Meli, Marina L.; Cattori, Valentino; Martínez, Fernando; López, Guillermo; Vargas, Astrid; Simón, Miguel A.; Zorrilla, Irene; Muñoz, Alvaro; Palomares, Francisco; López-Bao, Jose V.; Pastor, Josep; Tandon, Ravi; Willi, Barbara; Hofmann-Lehmann, Regina; Lutz, Hans

    2009-01-01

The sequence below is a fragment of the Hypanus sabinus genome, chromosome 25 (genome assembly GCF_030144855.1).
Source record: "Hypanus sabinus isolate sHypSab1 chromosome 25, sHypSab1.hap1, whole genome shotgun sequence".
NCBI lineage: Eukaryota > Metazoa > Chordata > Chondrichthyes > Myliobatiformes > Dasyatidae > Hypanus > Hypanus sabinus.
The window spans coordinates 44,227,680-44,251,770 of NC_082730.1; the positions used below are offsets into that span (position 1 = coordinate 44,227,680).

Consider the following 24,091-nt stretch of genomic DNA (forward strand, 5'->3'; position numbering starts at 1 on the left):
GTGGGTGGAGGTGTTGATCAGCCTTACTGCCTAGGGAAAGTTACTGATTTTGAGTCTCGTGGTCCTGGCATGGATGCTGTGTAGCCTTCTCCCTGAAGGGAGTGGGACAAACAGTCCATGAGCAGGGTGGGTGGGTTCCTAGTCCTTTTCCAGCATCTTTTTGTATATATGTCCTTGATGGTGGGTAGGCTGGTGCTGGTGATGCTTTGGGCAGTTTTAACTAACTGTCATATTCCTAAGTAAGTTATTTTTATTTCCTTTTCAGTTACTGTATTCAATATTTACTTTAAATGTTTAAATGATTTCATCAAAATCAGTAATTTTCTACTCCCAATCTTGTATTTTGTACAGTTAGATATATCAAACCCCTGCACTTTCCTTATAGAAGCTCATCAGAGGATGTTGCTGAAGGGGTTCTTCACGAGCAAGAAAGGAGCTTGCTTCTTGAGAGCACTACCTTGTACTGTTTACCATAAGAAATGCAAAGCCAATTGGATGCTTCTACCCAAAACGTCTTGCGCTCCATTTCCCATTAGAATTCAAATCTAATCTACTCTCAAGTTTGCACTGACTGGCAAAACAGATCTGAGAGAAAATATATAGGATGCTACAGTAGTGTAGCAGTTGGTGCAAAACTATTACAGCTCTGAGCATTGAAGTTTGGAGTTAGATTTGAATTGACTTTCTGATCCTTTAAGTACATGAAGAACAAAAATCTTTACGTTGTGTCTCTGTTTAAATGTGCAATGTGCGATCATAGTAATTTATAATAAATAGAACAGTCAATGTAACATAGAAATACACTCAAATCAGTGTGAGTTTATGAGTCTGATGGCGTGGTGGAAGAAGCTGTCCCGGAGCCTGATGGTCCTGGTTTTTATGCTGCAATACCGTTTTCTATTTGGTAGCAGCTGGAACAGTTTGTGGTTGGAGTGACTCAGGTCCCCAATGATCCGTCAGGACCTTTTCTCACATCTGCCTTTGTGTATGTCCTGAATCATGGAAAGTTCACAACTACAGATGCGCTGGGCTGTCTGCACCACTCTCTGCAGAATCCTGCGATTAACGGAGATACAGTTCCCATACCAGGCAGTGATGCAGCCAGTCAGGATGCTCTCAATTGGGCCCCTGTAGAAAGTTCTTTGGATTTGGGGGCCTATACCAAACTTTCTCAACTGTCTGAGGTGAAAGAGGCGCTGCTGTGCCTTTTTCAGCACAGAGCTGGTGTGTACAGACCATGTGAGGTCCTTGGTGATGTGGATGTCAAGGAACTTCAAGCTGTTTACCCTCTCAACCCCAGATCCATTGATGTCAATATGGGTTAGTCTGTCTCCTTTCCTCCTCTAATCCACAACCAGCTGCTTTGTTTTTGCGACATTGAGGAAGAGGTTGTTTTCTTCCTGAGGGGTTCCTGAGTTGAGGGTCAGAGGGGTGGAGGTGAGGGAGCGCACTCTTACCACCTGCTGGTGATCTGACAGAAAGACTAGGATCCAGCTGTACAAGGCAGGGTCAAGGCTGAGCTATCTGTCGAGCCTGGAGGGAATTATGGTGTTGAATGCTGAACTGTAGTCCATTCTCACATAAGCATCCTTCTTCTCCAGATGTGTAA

Background The Iberian lynx (Lynx pardinus) is considered the most endangered felid species in the world. In order to save this species, the Spanish authorities implemented a captive breeding program recruiting lynxes from the wild. In this context, a retrospective survey on prevalence of selected feline pathogens in free-ranging lynxes was initiated. Methodology/ Principal Findings We systematically analyzed the prevalence and importance of seven viral, one protozoan (Cytauxzoon felis), and several bacterial (e.g., hemotropic mycoplasma) infections in 77 of approximately 200 remaining free-ranging Iberian lynxes of the Doñana and Sierra Morena areas, in Southern Spain, between 2003 and 2007. With the exception of feline immunodeficiency virus (FIV), evidence of infection by all tested feline pathogens was found in Iberian lynxes. Fourteen lynxes were feline leukemia virus (FeLV) provirus-positive; eleven of these were antigenemic (FeLV p27 positive). All 14 animals tested negative for other viral infections. During a six-month period in 2007, six of the provirus-positive antigenemic lynxes died. Infection with FeLV but not with other infectious agents was associated with mortality (p<0.001). Sequencing of the FeLV surface glycoprotein gene revealed a common origin for ten of the eleven samples. The ten sequences were closely related to FeLV-A/61E, originally isolated from cats in the USA. Endogenous FeLV sequences were not detected. Conclusions/Significance It was concluded that the FeLV infection most likely originated from domestic cats invading the lynx's habitats. Data available regarding the time frame, co-infections, and outcome of FeLV-infections suggest that, in contrast to the domestic cat, the FeLV strain affecting the lynxes in 2007 is highly virulent to this species. Our data argue strongly for vaccination of lynxes and domestic cats in and around lynx's habitats in order to prevent further spread of the virus as well as reduction the domestic cat